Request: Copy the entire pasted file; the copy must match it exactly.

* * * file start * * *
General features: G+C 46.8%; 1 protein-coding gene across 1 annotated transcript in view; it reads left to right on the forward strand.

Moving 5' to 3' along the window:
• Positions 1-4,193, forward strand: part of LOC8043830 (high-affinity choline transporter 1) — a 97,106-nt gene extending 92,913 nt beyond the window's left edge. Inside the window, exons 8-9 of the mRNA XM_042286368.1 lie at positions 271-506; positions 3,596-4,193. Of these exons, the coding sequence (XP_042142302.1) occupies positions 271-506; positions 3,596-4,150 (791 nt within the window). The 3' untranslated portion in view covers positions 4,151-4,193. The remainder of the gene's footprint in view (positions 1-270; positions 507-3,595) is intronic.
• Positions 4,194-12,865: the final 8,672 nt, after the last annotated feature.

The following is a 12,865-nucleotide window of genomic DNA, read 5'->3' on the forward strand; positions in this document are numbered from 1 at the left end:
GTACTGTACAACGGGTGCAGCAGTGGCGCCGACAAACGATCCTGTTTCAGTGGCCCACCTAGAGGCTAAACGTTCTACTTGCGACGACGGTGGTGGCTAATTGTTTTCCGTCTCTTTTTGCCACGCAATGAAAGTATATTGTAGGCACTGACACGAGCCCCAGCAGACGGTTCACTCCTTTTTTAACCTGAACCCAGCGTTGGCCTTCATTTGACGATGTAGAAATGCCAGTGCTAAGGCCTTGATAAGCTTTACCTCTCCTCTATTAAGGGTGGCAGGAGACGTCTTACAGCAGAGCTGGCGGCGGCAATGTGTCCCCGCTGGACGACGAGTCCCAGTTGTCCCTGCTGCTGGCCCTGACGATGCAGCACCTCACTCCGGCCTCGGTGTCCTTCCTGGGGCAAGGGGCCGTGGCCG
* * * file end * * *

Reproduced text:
General features: G+C 46.8%; 1 protein-coding gene across 1 annotated transcript in view; it reads left to right on the forward strand.

Moving 5' to 3' along the window:
• Positions 1-4,193, forward strand: part of LOC8043830 (high-affinity choline transporter 1) — a 97,106-nt gene extending 92,913 nt beyond the window's left edge. Inside the window, exons 8-9 of the mRNA XM_042286368.1 lie at positions 271-506; positions 3,596-4,193. Of these exons, the coding sequence (XP_042142302.1) occupies positions 271-506; positions 3,596-4,150 (791 nt within the window). The 3' untranslated portion in view covers positions 4,151-4,193. The remainder of the gene's footprint in view (positions 1-270; positions 507-3,595) is intronic.
• Positions 4,194-12,865: the final 8,672 nt, after the last annotated feature.

The following is a 12,865-nucleotide window of genomic DNA, read 5'->3' on the forward strand; positions in this document are numbered from 1 at the left end:
GTACTGTACAACGGGTGCAGCAGTGGCGCCGACAAACGATCCTGTTTCAGTGGCCCACCTAGAGGCTAAACGTTCTACTTGCGACGACGGTGGTGGCTAATTGTTTTCCGTCTCTTTTTGCCACGCAATGAAAGTATATTGTAGGCACTGACACGAGCCCCAGCAGACGGTTCACTCCTTTTTTAACCTGAACCCAGCGTTGGCCTTCATTTGACGATGTAGAAATGCCAGTGCTAAGGCCTTGATAAGCTTTACCTCTCCTCTATTAAGGGTGGCAGGAGACGTCTTACAGCAGAGCTGGCGGCGGCAATGTGTCCCCGCTGGACGACGAGTCCCAGTTGTCCCTGCTGCTGGCCCTGACGATGCAGCACCTCACTCCGGCCTCGGTGTCCTTCCTGGGGCAAGGGGCCGTGGCCG